Friday, March 25, 2011

Thirteen Reasons Why by Jay Asher, Read by Joel Johnstone

I can't believe I haven't read this before--I've been recommending it to students since it was published. It's been popular and I even have an autographed copy at home. But somehow it slipped through my reading cracks.

Clay is a teenage boy who receives a box of cassette tapes in the mail. He pops one in to listen and realize that they were created by Hannah Baker, a girl he was crushing on. The problem is that she committed suicide recently. And, while listening to the tapes, Clay realizes why. Sure, it's a heartbreaking story, but definitely worth the read. There were so many chances to save Hannah and, as a teacher, I cringed at the mistakes made by guidance counselors and other adults in her life.

It's a whopper. Check out the book's website at

And an awesome student created book trailer is

Peak by Roland Smith

I have a lot of things on my bucket list--I'm going skydiving this Spring! :) But, after reading this YA novel, I know that mountain climbing with NEVER make it to my list. It hurts. People die. And you have to be in top physical condition, which, face it, people, that isn't going to happen to this librarian unless I hire a personal trainer and a chef.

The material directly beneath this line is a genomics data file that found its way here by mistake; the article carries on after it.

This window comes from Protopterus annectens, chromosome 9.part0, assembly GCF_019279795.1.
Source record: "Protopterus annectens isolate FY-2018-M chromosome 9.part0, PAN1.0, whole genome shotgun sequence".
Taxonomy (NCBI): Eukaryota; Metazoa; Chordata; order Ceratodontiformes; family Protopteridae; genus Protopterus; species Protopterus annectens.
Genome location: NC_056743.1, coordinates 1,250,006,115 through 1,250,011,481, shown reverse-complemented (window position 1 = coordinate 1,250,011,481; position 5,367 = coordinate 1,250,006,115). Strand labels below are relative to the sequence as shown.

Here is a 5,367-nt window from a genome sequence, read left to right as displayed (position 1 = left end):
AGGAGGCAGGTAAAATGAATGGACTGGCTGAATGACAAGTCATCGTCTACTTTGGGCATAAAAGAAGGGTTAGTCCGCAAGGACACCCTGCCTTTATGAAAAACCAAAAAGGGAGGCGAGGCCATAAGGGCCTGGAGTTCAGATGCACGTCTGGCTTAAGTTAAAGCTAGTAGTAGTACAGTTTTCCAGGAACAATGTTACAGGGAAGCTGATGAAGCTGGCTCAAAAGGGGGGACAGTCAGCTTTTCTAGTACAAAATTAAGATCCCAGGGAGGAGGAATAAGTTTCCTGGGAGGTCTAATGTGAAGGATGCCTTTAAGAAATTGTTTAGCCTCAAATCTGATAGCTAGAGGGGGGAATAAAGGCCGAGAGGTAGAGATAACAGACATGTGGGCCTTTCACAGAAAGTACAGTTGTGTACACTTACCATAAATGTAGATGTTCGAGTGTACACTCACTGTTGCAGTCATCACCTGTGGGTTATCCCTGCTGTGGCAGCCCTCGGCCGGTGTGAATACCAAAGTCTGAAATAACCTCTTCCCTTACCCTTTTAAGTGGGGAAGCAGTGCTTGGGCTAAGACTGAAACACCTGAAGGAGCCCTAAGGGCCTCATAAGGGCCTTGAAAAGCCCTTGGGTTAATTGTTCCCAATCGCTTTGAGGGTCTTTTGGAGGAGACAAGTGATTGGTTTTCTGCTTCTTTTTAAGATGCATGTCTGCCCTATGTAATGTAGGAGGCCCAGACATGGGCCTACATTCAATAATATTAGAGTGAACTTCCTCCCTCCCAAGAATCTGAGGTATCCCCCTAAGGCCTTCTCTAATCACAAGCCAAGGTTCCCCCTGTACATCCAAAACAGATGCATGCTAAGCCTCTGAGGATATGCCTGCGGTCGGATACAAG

Peak Marcello is arrested at the beginning of this book for an odd reason. He was, um, climbing a skyscraper. That's illegal, people! So in court the judge is willing to keep him on probation if he gets out of the media's eye. And so he goes to live with his real dad who is a professional mountain climber. But there is a reason why his dad hasn't contacted him much--he's busy and a bit selfish, too. In a promotional stunt, Peak's dad wants Peak to be the youngest boy who has ever reached the top of Mt. Everest. This isn't easy. Sure, Peak has been climbing for years. But, whoa, the descriptions of the difficulties facing these characters made me shiver while I was reading. It's COLD! Fingers fall off, people die, a simple virus wipes out a whole camp. However, I loved that I learned so much about climbing high peaks--Roland Smith really did his research. And, most of all, I enjoyed watching Peak grow up during his difficult climb.

Wednesday, March 23, 2011

Rebound by Bob Krech